Prosecutors said that yesterday's ruling showed they had struck that balance. The decision "once again affirms our belief that the government can provide Zacarias Moussaoui with a fair trial while still protecting national security interests,'' Attorney General John D. Ashcroft said in a statement. He said the ruling "puts the Moussaoui prosecution back on track, and we look forward to presenting our case to the District Court."

Yesterday's ruling for the first time allows Moussaoui to submit written questions intended for the detainees, sources familiar with the classified portions of the decision said. But the interrogation process is so secretive that Moussaoui's lawyers won't know if the questions were asked or what the answers were unless the information happens to show up later in interrogation summaries, the sources said.

A French citizen, Moussaoui was charged in December 2001 with conspiring with al Qaeda in the attacks. The witness-access issue arose from a ruling in January 2003 by U.S. District Judge Leonie M. Brinkema.

Brinkema granted a defense motion to depose a captured al Qaeda operative, Ramzi Binalshibh, the self-described planner of the attacks. Government attorneys objected, saying a deposition would interfere with a vital interrogation that could yield clues to future attacks.

Prosecutors first appealed to the 4th Circuit last year, arguing that Brinkema overstepped her authority because the judiciary could not second-guess military decisions. The 4th Circuit dismissed the initial appeal as premature but said prosecutors could appeal again if they refused to produce Binalshibh and were sanctioned by the judge.

Brinkema later ordered depositions of two more detainees, identified by sources as former al Qaeda operations chief Khalid Sheik Mohammed and Mustafa Ahmed Hawsawi, alleged paymaster to the hijackers. She said the detainees, who are being held at undisclosed locations, had information that could help Moussaoui's defense.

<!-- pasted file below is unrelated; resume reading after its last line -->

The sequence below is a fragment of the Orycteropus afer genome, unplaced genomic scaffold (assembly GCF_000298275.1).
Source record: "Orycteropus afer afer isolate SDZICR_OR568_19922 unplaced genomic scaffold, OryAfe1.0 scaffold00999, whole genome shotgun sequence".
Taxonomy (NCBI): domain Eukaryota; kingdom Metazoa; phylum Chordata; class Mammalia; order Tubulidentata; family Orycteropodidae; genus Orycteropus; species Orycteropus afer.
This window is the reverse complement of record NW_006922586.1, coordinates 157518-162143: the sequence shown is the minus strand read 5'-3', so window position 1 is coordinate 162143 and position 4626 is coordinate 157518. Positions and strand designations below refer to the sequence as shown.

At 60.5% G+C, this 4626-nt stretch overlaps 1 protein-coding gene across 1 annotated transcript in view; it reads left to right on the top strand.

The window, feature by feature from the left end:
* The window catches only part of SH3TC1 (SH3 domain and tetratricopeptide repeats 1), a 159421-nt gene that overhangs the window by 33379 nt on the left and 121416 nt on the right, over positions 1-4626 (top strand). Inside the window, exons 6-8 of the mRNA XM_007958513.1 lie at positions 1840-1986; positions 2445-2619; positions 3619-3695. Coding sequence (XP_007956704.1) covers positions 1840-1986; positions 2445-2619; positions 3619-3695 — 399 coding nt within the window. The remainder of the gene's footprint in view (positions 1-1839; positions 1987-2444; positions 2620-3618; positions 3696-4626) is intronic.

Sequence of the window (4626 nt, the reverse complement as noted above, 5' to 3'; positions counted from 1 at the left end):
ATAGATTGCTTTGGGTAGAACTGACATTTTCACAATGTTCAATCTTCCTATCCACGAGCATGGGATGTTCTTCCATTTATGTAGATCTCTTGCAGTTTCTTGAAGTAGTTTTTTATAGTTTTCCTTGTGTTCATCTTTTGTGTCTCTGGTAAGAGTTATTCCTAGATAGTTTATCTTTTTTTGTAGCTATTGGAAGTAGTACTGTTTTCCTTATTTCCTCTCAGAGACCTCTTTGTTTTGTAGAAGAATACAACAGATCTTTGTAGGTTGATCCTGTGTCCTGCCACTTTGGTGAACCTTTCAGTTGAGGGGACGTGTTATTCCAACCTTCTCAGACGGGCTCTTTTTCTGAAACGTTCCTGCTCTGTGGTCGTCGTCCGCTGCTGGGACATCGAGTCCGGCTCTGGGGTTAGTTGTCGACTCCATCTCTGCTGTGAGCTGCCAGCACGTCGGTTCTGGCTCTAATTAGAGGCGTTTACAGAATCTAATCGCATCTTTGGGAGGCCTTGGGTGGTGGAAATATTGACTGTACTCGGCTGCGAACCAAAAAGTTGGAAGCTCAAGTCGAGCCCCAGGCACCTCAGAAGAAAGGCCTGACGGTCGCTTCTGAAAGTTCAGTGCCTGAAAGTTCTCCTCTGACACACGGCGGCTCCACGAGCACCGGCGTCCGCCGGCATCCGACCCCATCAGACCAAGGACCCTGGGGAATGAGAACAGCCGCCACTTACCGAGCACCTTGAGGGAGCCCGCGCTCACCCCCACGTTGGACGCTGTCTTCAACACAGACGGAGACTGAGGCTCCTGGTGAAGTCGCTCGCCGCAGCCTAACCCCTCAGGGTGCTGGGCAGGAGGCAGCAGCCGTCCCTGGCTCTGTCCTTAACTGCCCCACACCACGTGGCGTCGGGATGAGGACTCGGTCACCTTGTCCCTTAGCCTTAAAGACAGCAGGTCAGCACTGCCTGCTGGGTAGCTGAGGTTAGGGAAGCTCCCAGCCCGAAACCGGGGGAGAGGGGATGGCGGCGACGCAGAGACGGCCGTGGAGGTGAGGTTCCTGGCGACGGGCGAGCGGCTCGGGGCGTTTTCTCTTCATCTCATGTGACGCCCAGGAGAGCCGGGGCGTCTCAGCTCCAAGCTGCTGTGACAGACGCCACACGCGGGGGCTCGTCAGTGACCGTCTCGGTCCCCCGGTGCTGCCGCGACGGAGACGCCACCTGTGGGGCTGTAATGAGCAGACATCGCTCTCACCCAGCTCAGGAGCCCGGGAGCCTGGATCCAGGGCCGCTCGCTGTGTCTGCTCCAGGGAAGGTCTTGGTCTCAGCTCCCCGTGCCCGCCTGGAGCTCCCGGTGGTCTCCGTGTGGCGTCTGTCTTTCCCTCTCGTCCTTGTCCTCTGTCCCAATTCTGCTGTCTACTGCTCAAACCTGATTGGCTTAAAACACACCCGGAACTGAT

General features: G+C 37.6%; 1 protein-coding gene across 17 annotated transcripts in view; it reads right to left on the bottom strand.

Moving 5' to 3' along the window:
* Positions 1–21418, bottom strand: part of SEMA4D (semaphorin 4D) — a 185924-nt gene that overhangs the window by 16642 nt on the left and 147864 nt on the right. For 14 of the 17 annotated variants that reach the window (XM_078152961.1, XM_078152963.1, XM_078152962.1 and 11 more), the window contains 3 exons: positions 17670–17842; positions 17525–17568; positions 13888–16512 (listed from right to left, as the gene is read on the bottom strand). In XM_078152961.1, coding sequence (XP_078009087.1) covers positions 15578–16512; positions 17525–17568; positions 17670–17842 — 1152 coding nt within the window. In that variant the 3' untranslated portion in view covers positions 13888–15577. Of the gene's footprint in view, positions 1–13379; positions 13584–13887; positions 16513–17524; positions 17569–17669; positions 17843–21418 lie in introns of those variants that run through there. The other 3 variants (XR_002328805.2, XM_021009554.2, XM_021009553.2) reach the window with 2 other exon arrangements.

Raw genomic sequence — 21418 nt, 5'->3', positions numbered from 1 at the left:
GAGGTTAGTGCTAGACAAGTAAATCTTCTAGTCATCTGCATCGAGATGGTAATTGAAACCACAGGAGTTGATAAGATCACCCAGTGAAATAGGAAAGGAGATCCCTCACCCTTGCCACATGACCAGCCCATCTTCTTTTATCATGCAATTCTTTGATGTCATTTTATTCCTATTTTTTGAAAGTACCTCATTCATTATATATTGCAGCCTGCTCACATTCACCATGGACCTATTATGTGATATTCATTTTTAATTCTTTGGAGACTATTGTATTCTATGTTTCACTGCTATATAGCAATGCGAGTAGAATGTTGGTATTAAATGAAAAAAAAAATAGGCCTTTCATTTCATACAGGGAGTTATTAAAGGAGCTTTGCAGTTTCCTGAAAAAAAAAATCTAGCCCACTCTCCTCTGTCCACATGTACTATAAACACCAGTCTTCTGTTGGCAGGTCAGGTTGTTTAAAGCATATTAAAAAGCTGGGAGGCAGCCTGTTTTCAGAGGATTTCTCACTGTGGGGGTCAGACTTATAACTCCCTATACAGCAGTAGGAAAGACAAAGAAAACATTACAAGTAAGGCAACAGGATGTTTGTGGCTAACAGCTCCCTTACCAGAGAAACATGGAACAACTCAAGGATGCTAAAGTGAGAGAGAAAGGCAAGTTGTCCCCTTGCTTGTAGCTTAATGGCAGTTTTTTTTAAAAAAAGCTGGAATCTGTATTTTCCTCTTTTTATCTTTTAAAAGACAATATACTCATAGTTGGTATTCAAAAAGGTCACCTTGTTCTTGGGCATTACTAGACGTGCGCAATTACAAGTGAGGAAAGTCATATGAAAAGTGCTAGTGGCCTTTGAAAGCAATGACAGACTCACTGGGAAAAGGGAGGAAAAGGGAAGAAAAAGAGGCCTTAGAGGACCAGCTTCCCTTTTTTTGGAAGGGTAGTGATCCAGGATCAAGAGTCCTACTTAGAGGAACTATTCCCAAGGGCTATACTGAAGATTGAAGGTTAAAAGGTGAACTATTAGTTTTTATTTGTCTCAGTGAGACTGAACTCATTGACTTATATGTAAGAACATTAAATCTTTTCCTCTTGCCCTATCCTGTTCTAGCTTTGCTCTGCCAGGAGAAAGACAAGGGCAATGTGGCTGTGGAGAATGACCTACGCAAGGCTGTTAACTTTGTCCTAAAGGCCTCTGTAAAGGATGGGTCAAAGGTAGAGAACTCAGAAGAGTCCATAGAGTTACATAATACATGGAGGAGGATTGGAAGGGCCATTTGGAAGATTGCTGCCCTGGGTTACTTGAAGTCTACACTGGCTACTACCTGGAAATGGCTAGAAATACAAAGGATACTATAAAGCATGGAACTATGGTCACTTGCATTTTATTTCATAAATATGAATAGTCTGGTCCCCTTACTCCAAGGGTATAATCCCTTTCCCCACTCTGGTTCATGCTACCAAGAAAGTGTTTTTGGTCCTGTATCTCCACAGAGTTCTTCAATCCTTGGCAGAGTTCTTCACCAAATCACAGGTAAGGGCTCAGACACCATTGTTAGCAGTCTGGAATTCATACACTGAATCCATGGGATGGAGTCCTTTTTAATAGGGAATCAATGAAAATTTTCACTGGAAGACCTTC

The government refused to produce any of the detainees, and in response Brinkema struck the death penalty and all Sept. 11-related evidence. The 4th Circuit panel overturned those sanctions in its ruling in April.

Moussaoui's attorneys then asked the entire 4th Circuit to take up the case. The full court declined, but the same three-judge panel issued yesterday's opinion. Both decisions were written by Chief Judge William W. Wilkins Jr., with the concurrence of Judge Karen Williams. Judge Roger Gregory dissented in part because he opposed making Moussaoui eligible for the death penalty.

In the majority ruling, the judges agreed with Brinkema that the detainees had evidence that could help Moussaoui and rejected the government's contention that she had no right to order the depositions. But they said the sanctions she imposed were unnecessary and again ordered her to craft alternative versions of statements made by the witnesses, known as substitutions for live testimony.